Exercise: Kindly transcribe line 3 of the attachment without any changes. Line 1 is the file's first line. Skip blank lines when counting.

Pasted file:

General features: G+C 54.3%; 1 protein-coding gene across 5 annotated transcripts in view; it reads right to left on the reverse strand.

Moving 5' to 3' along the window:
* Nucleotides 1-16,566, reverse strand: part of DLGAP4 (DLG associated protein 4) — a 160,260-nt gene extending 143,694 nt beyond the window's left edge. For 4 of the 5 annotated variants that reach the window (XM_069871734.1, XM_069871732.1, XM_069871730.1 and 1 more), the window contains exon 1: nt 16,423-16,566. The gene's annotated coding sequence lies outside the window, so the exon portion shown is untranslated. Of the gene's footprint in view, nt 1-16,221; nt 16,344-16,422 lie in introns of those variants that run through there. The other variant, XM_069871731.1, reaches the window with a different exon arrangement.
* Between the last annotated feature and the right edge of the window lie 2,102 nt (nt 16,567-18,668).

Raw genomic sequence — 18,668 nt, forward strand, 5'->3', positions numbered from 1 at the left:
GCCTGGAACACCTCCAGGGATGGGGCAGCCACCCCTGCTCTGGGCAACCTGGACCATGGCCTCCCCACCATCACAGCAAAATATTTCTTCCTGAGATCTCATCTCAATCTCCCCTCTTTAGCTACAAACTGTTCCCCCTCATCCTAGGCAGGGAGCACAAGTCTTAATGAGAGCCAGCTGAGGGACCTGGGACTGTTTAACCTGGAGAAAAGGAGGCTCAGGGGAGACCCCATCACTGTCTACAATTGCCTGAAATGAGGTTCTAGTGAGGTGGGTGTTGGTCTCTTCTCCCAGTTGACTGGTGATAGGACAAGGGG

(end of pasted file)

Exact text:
* Nucleotides 1-16,566, reverse strand: part of DLGAP4 (DLG associated protein 4) — a 160,260-nt gene extending 143,694 nt beyond the window's left edge. For 4 of the 5 annotated variants that reach the window (XM_069871734.1, XM_069871732.1, XM_069871730.1 and 1 more), the window contains exon 1: nt 16,423-16,566. The gene's annotated coding sequence lies outside the window, so the exon portion shown is untranslated. Of the gene's footprint in view, nt 1-16,221; nt 16,344-16,422 lie in introns of those variants that run through there. The other variant, XM_069871731.1, reaches the window with a different exon arrangement.